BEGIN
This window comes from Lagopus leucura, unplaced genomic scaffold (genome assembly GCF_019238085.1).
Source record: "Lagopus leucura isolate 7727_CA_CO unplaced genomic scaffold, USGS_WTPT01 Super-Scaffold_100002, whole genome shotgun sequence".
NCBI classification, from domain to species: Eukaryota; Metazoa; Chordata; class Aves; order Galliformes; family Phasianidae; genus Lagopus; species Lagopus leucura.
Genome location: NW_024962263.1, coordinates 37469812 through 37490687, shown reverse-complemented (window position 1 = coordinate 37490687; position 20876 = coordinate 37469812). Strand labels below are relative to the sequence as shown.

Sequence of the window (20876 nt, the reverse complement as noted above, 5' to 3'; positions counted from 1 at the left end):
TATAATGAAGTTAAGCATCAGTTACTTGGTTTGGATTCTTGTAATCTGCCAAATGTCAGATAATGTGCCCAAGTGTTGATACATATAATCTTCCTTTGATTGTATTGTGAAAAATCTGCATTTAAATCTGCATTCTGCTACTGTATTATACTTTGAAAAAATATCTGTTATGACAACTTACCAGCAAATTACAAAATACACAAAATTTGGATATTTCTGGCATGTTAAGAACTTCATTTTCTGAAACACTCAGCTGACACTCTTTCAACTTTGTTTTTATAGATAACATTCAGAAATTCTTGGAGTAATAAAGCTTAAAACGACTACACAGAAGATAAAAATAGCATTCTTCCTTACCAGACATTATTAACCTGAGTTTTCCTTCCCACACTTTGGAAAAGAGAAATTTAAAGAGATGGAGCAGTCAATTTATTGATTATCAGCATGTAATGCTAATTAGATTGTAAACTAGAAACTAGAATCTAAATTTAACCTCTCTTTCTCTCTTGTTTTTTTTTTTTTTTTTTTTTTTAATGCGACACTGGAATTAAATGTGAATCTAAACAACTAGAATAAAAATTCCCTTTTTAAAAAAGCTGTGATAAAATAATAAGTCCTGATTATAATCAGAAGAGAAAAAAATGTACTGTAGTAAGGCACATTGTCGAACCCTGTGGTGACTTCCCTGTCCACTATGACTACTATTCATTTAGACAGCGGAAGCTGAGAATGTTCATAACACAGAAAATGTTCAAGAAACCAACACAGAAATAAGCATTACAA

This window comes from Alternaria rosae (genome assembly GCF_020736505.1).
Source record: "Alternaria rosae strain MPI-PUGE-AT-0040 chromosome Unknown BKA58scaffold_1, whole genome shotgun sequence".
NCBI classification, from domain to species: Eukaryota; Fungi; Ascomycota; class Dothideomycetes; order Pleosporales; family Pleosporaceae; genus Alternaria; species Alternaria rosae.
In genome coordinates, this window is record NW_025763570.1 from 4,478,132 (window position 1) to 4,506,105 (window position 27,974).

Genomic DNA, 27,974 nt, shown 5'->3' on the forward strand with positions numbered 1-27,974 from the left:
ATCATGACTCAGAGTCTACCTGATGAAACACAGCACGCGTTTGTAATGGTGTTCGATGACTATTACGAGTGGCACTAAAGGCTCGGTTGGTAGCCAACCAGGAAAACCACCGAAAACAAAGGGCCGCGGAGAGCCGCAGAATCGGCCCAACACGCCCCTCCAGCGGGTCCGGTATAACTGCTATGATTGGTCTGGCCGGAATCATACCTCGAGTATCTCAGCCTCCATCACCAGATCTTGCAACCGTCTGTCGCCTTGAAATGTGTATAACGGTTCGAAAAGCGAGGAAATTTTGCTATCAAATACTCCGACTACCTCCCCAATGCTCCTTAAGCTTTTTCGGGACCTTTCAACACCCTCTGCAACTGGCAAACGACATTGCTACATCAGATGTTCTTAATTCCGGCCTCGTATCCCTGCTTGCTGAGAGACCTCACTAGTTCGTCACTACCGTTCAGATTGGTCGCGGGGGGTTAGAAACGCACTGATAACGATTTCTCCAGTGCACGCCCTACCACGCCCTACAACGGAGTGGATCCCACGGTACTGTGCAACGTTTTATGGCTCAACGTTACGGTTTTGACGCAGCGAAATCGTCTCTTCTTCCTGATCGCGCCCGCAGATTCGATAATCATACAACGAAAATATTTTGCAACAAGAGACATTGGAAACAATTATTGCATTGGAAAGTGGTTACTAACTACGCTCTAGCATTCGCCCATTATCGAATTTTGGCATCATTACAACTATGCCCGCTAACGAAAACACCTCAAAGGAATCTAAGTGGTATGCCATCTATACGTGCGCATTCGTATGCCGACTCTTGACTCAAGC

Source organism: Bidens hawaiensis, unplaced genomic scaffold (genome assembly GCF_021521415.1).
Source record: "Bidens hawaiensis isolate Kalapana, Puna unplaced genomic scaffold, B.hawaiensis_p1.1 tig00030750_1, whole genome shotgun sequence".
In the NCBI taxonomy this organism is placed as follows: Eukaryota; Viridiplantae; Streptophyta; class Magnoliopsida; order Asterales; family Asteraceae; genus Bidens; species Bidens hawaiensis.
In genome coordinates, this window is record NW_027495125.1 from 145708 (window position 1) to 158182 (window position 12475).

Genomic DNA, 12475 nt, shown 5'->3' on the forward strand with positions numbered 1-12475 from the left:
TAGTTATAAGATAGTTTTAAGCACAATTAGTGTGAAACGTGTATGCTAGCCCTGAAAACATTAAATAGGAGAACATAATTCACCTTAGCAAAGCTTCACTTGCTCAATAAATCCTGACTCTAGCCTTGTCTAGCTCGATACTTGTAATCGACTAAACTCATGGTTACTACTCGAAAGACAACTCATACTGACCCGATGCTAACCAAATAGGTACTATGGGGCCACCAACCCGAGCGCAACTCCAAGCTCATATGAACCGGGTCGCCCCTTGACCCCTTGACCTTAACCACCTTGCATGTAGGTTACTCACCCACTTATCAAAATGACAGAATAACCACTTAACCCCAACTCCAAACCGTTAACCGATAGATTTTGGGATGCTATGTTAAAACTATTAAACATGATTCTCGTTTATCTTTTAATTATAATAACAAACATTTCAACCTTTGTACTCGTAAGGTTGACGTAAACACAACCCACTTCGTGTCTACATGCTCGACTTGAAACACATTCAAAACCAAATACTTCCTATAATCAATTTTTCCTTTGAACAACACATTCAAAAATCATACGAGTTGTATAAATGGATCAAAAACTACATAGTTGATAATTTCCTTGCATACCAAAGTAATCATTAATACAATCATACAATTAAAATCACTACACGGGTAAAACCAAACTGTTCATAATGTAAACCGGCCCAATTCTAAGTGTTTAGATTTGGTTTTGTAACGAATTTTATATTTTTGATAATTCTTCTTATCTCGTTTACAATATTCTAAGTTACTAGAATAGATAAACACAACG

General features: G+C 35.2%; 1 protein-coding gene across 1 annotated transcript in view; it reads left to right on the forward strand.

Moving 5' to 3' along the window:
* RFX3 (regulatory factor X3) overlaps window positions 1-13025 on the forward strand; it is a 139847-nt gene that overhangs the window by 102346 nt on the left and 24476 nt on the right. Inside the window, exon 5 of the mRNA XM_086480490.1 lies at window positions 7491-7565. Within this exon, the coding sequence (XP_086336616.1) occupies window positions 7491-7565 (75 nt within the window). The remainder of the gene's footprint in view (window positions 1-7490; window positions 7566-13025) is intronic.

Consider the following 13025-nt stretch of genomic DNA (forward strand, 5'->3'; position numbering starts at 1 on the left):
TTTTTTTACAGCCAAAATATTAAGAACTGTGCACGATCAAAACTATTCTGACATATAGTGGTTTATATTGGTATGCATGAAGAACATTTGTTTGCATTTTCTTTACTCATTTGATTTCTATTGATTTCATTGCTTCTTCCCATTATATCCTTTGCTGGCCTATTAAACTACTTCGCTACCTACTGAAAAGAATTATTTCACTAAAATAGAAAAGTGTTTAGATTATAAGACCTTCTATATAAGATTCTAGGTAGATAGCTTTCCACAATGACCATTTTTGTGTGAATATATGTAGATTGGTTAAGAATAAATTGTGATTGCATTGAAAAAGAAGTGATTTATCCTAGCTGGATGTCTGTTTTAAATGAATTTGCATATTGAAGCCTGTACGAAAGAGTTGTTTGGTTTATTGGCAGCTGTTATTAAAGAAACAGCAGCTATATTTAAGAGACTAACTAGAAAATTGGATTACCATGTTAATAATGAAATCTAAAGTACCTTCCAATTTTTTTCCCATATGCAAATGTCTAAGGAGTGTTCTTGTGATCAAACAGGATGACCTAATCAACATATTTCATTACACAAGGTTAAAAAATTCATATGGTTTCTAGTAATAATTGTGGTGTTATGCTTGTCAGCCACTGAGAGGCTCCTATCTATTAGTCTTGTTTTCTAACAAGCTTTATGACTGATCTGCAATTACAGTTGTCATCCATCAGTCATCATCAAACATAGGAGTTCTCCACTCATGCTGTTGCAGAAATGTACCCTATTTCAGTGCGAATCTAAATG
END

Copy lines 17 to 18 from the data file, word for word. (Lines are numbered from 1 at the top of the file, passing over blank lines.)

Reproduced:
Genomic DNA, 12475 nt, shown 5'->3' on the forward strand with positions numbered 1-12475 from the left:
TAGTTATAAGATAGTTTTAAGCACAATTAGTGTGAAACGTGTATGCTAGCCCTGAAAACATTAAATAGGAGAACATAATTCACCTTAGCAAAGCTTCACTTGCTCAATAAATCCTGACTCTAGCCTTGTCTAGCTCGATACTTGTAATCGACTAAACTCATGGTTACTACTCGAAAGACAACTCATACTGACCCGATGCTAACCAAATAGGTACTATGGGGCCACCAACCCGAGCGCAACTCCAAGCTCATATGAACCGGGTCGCCCCTTGACCCCTTGACCTTAACCACCTTGCATGTAGGTTACTCACCCACTTATCAAAATGACAGAATAACCACTTAACCCCAACTCCAAACCGTTAACCGATAGATTTTGGGATGCTATGTTAAAACTATTAAACATGATTCTCGTTTATCTTTTAATTATAATAACAAACATTTCAACCTTTGTACTCGTAAGGTTGACGTAAACACAACCCACTTCGTGTCTACATGCTCGACTTGAAACACATTCAAAACCAAATACTTCCTATAATCAATTTTTCCTTTGAACAACACATTCAAAAATCATACGAGTTGTATAAATGGATCAAAAACTACATAGTTGATAATTTCCTTGCATACCAAAGTAATCATTAATACAATCATACAATTAAAATCACTACACGGGTAAAACCAAACTGTTCATAATGTAAACCGGCCCAATTCTAAGTGTTTAGATTTGGTTTTGTAACGAATTTTATATTTTTGATAATTCTTCTTATCTCGTTTACAATATTCTAAGTTACTAGAATAGATAAACACAACG